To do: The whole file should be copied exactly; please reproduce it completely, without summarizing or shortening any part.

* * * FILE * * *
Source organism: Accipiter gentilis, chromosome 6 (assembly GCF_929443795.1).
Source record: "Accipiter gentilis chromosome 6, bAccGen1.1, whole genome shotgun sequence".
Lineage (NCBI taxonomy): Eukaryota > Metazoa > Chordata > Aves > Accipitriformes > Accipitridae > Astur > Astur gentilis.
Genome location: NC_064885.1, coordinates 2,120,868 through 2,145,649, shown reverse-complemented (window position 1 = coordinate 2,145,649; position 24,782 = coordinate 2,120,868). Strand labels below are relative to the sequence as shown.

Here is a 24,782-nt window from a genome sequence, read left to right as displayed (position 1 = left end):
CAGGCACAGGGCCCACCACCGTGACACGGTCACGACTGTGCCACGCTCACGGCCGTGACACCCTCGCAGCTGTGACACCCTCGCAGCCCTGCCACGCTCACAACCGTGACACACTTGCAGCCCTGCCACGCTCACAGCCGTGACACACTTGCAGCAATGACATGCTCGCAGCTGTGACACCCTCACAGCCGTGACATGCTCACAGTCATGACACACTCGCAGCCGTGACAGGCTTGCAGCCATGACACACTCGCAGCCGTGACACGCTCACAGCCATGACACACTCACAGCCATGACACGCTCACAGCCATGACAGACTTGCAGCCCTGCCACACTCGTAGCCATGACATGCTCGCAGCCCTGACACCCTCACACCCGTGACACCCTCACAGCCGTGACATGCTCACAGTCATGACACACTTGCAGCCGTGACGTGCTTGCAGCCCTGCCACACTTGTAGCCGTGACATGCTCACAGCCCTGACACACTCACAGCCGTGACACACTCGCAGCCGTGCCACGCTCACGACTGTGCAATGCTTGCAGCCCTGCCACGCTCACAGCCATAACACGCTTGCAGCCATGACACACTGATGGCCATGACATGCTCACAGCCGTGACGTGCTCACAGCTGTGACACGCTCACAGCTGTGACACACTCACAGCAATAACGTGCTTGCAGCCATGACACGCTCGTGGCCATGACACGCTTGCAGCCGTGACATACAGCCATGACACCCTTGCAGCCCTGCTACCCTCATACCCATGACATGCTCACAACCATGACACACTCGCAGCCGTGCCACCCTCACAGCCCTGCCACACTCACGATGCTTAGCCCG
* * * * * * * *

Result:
Source organism: Accipiter gentilis, chromosome 6 (assembly GCF_929443795.1).
Source record: "Accipiter gentilis chromosome 6, bAccGen1.1, whole genome shotgun sequence".
Lineage (NCBI taxonomy): Eukaryota > Metazoa > Chordata > Aves > Accipitriformes > Accipitridae > Astur > Astur gentilis.
Genome location: NC_064885.1, coordinates 2,120,868 through 2,145,649, shown reverse-complemented (window position 1 = coordinate 2,145,649; position 24,782 = coordinate 2,120,868). Strand labels below are relative to the sequence as shown.

Here is a 24,782-nt window from a genome sequence, read left to right as displayed (position 1 = left end):
CAGGCACAGGGCCCACCACCGTGACACGGTCACGACTGTGCCACGCTCACGGCCGTGACACCCTCGCAGCTGTGACACCCTCGCAGCCCTGCCACGCTCACAACCGTGACACACTTGCAGCCCTGCCACGCTCACAGCCGTGACACACTTGCAGCAATGACATGCTCGCAGCTGTGACACCCTCACAGCCGTGACATGCTCACAGTCATGACACACTCGCAGCCGTGACAGGCTTGCAGCCATGACACACTCGCAGCCGTGACACGCTCACAGCCATGACACACTCACAGCCATGACACGCTCACAGCCATGACAGACTTGCAGCCCTGCCACACTCGTAGCCATGACATGCTCGCAGCCCTGACACCCTCACACCCGTGACACCCTCACAGCCGTGACATGCTCACAGTCATGACACACTTGCAGCCGTGACGTGCTTGCAGCCCTGCCACACTTGTAGCCGTGACATGCTCACAGCCCTGACACACTCACAGCCGTGACACACTCGCAGCCGTGCCACGCTCACGACTGTGCAATGCTTGCAGCCCTGCCACGCTCACAGCCATAACACGCTTGCAGCCATGACACACTGATGGCCATGACATGCTCACAGCCGTGACGTGCTCACAGCTGTGACACGCTCACAGCTGTGACACACTCACAGCAATAACGTGCTTGCAGCCATGACACGCTCGTGGCCATGACACGCTTGCAGCCGTGACATACAGCCATGACACCCTTGCAGCCCTGCTACCCTCATACCCATGACATGCTCACAACCATGACACACTCGCAGCCGTGCCACCCTCACAGCCCTGCCACACTCACGATGCTTAGCCCG